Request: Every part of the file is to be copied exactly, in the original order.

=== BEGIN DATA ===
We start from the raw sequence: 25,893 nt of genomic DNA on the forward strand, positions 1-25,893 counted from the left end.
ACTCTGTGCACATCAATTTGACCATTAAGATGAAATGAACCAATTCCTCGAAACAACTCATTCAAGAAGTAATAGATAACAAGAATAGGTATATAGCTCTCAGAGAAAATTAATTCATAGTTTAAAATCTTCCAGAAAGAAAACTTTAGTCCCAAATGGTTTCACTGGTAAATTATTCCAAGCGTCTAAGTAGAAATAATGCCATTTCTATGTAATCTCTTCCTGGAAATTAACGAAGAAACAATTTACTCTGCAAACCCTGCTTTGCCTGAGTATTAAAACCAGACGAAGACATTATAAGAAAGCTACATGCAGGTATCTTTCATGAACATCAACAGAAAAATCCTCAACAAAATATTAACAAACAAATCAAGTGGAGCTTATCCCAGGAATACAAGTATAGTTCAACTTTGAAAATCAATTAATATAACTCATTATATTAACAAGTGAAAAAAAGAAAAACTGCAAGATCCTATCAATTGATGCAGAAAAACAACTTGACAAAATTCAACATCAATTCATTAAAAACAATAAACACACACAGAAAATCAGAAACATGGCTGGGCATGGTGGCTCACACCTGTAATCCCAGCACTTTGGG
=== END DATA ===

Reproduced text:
We start from the raw sequence: 25,893 nt of genomic DNA on the forward strand, positions 1-25,893 counted from the left end.
ACTCTGTGCACATCAATTTGACCATTAAGATGAAATGAACCAATTCCTCGAAACAACTCATTCAAGAAGTAATAGATAACAAGAATAGGTATATAGCTCTCAGAGAAAATTAATTCATAGTTTAAAATCTTCCAGAAAGAAAACTTTAGTCCCAAATGGTTTCACTGGTAAATTATTCCAAGCGTCTAAGTAGAAATAATGCCATTTCTATGTAATCTCTTCCTGGAAATTAACGAAGAAACAATTTACTCTGCAAACCCTGCTTTGCCTGAGTATTAAAACCAGACGAAGACATTATAAGAAAGCTACATGCAGGTATCTTTCATGAACATCAACAGAAAAATCCTCAACAAAATATTAACAAACAAATCAAGTGGAGCTTATCCCAGGAATACAAGTATAGTTCAACTTTGAAAATCAATTAATATAACTCATTATATTAACAAGTGAAAAAAAGAAAAACTGCAAGATCCTATCAATTGATGCAGAAAAACAACTTGACAAAATTCAACATCAATTCATTAAAAACAATAAACACACACAGAAAATCAGAAACATGGCTGGGCATGGTGGCTCACACCTGTAATCCCAGCACTTTGGG